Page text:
The Price | State Theatre Company SALeft - Pip Miller and Carmel Johnson. Photo - Shane Reid

What Price unresolved resentment, un-dispelled illusions, rationalisations, excuses and self deception?

Arthur Miller was a consummate playwright and observer of the frustrations of the human condition. This production of one of his finest plays by the SA State Theatre Company more than does it justice.

In the very first scene, before a word is spoken, a twang on an out of tune harp string portends the tension and discord to follow. The Price paid by the two major protagonists: brothers Victor and Walter Franz (Michael Habib and Pip Miller) for their ambitions and sacrifices is then tantalisingly unravelled, as they meet after sixteen years of estrangement to dispose of their dead father’s furniture and chattels.

The Price paid by Victor’s wife Esther (Carmel Johnson) is also made apparent as she discovers the deception and resentments she has both harboured and had inflicted on her - and worn - over the years.

Enter the 89 year old eccentric Jewish assessor, brilliantly portrayed by Dennis Olsen, into this dynamic, who attempts to offer a Price for the furniture and effects of the deceased father, who to some extent was responsible for the mess. With some comic relief, he provides a commentary on the tangled web the family has woven, and ends up literally having the last laugh. His convincing and unflinching characterisation is an object lesson to any aspiring thespian.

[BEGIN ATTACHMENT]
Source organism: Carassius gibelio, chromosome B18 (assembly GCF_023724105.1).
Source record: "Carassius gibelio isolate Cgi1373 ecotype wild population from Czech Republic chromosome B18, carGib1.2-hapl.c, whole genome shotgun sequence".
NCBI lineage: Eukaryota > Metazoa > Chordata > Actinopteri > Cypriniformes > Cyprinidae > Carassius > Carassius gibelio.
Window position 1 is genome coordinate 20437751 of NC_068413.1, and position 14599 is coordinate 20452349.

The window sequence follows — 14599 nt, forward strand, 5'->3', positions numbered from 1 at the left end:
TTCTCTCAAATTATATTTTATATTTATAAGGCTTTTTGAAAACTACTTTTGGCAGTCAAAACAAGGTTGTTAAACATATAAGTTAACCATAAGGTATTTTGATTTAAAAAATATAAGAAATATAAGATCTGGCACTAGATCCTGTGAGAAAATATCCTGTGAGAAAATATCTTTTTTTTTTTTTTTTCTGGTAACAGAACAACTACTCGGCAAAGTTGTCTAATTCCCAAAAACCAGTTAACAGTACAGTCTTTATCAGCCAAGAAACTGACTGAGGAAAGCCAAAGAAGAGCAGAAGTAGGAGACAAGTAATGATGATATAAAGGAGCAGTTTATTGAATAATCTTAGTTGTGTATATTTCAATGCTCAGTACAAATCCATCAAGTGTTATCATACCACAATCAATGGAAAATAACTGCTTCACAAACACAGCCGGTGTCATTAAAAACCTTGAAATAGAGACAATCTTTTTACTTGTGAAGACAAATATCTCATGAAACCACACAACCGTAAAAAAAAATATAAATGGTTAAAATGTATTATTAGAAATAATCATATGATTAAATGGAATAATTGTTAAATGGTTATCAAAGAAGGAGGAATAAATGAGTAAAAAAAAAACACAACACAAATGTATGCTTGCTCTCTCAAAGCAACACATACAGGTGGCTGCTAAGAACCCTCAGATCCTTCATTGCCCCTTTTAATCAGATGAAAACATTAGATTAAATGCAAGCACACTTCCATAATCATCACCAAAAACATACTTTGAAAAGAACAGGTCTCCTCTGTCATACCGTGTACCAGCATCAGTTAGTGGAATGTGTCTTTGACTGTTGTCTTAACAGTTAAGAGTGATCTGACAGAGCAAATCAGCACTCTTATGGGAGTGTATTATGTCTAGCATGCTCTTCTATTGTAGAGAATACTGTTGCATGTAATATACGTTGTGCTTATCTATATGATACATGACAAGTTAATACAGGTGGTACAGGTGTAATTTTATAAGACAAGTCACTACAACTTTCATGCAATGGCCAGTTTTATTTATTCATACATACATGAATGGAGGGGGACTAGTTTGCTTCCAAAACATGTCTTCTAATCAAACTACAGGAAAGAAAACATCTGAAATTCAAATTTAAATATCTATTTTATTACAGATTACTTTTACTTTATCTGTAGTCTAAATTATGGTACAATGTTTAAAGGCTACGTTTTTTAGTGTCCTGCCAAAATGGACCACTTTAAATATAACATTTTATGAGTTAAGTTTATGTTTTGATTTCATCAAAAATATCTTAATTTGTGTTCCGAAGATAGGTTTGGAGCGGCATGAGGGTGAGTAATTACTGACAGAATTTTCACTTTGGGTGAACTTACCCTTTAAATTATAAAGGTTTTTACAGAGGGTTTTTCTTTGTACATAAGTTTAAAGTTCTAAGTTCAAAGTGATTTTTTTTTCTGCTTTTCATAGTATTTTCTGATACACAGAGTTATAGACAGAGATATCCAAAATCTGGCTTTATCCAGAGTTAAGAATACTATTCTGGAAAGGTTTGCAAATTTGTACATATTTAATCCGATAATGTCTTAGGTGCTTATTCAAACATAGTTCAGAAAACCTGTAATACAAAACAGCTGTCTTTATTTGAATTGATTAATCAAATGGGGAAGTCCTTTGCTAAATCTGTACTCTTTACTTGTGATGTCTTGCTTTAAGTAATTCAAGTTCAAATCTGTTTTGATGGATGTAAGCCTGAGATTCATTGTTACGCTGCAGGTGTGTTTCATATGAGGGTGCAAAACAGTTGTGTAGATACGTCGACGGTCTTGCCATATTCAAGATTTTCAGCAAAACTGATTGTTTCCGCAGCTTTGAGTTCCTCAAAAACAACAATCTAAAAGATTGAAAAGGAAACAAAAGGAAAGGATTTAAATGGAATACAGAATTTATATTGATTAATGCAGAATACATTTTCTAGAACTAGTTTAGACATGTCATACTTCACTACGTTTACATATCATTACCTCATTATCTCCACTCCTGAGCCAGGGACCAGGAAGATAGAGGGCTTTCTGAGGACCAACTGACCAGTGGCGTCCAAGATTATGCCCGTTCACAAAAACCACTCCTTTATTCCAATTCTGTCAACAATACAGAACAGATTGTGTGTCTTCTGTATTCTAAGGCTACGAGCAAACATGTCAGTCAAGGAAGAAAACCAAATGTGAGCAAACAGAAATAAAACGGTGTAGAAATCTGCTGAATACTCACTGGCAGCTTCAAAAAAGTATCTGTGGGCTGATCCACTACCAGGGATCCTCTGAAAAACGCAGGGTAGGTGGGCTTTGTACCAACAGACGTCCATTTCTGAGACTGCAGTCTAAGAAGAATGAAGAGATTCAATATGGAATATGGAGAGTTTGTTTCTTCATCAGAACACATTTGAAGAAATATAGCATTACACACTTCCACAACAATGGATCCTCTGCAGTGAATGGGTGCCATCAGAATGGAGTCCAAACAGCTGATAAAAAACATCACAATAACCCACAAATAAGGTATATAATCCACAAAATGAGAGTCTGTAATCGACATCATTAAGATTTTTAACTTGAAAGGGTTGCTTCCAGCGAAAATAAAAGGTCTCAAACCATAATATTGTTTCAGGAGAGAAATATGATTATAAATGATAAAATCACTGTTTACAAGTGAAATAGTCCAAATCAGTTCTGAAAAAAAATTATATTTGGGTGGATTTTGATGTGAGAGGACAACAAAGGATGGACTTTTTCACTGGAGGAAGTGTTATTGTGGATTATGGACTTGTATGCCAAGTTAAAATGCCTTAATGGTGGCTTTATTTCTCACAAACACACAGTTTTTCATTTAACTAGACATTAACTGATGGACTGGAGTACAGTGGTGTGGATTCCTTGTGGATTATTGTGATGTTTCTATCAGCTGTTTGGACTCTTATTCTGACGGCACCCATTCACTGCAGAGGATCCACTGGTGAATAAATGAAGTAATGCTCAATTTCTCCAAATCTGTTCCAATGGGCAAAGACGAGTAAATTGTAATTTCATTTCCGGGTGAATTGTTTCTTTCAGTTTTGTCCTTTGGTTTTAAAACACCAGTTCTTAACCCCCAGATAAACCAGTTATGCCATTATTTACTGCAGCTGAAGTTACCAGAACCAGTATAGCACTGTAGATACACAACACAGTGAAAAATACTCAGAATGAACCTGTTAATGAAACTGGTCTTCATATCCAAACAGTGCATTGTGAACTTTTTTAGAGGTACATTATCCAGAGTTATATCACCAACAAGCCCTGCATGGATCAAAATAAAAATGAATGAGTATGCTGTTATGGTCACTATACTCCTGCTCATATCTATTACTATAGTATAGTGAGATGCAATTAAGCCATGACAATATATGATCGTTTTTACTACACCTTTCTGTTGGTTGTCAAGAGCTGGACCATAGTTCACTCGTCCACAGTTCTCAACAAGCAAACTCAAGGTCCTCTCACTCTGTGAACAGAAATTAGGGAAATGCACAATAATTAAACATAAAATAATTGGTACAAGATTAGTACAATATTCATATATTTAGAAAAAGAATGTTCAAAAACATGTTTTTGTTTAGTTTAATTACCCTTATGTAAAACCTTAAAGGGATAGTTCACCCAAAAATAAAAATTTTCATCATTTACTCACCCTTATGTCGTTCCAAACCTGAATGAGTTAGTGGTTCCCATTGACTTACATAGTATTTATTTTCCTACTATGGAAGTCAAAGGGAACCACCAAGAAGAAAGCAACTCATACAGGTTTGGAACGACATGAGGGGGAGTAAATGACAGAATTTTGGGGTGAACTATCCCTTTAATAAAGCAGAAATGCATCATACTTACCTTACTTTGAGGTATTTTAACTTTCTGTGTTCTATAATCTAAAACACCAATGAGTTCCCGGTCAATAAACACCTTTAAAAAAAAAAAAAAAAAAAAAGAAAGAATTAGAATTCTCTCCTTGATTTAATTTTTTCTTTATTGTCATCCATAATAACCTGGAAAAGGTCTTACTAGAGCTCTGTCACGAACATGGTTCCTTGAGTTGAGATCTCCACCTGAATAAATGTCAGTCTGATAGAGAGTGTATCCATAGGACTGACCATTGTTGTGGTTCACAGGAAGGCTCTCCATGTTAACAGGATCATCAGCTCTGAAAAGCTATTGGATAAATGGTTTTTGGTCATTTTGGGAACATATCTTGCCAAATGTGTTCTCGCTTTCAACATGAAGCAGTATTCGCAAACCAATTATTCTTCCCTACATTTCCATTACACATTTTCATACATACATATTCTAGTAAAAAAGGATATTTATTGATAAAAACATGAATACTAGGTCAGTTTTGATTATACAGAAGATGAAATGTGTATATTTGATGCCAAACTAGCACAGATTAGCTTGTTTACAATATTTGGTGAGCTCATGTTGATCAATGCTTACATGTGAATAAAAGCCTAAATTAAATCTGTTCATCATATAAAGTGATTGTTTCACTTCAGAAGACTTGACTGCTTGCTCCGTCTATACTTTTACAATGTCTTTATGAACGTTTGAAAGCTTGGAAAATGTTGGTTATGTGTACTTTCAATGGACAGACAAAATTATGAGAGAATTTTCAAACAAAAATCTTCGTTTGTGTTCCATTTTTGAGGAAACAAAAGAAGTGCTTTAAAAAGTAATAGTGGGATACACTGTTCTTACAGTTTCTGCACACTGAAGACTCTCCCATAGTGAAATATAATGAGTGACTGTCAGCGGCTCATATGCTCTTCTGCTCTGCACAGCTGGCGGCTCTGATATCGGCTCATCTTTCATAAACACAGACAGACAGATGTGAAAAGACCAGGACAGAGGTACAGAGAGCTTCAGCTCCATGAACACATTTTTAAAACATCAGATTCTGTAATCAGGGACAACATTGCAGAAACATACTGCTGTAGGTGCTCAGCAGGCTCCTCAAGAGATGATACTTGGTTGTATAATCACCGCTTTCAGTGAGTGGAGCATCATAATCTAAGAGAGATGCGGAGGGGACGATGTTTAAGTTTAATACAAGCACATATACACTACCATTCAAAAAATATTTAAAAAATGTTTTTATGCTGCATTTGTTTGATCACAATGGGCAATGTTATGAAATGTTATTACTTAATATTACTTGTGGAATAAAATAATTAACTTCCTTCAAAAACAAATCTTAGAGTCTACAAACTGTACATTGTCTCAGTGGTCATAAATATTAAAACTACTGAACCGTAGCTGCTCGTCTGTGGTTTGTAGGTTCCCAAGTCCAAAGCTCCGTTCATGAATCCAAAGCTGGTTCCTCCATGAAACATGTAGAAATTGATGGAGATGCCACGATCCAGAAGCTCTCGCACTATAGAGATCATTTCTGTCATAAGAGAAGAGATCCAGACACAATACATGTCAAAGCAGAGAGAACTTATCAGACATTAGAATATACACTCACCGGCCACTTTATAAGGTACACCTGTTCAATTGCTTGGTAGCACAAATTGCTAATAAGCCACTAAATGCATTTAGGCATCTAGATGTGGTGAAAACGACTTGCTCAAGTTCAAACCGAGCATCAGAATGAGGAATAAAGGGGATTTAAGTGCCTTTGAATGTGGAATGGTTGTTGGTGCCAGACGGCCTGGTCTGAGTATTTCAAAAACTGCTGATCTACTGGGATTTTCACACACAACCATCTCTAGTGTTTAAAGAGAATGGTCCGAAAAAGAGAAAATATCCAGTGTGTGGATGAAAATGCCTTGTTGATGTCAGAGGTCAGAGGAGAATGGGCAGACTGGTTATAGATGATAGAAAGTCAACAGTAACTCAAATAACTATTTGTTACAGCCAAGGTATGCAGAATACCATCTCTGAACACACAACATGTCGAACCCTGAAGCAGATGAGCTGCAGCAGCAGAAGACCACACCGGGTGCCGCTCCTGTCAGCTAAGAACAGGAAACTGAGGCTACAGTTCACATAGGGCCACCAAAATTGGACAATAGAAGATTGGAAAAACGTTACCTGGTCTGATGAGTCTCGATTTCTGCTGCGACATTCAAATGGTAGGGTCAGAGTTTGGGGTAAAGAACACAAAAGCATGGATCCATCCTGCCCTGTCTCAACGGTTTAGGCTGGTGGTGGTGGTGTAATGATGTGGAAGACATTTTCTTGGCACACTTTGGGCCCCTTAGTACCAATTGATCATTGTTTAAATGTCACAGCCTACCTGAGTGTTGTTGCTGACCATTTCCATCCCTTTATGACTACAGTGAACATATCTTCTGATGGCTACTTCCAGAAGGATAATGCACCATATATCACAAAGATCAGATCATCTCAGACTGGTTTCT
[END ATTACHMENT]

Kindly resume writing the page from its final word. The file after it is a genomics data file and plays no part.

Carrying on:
Habib’s portrayal of the frustrated and inertia-bound Victor is also very competent, even if his accent was not 100% consistent. His fear of moving, and his reluctant comfort in perseveration of blame and suspicion of decency are well shown in his on-again-off-again inability to face retirement – or anything else for that matter, as he languishes in the humdrum life of a policeman instead of the great scientist he could have been.

Miller as Walter, the “successful” brother also shows the Price paid for that success, with skill and consistency, hinting at and describing the rough road he has trod, trying to build a bridge to his estranged brother who can’t meet him. Meanwhile Johnson is equally convincing as the wife who discovers the depth of the deceit she has been surrounded with, and the awful Price she has paid for her loyalty to a family made up of men who have invented themselves “to wipe out what we know”.

Adam Cook’s direction is tight, and the set by Ailsa Paterson is superb. From cracked and crumbling lath and plaster ceiling to the individual floor boards of a building about to be demolished, it provides a poignant setting for the resentments and enmities that are piled up in the protagonists like the dusty old furniture that is piled to the ceiling all around the room.

Not a light play but a thoughtful and challenging one, this is an excellent production, beautifully conceived, designed and acted. It is a feather in the cap of the STC and should not be missed. Get a ticket and go. It is well worth The Price.

State Theatre Company SA presents
by Arthur Miller

Director Adam Cook

Venue: Dunstan Playhouse | Adelaide Festival Centre
Dates: 23 April – 16 May 2010

Most read Adelaide reviews

The bewildering confusion between dream and reality begins before one takes one’s seat in the...

The cast of one is Robyn Nevin, and it was no surprise that her performance was riveting.

The revelation of this concert to me was that, yes, musicians, like audiences, have been starved...

What a Pulse the acrobats exhibited! What unanimity, what complicity in their formation and...

This long and interesting concert was structured around Schoenberg’s extraordinary setting of 21...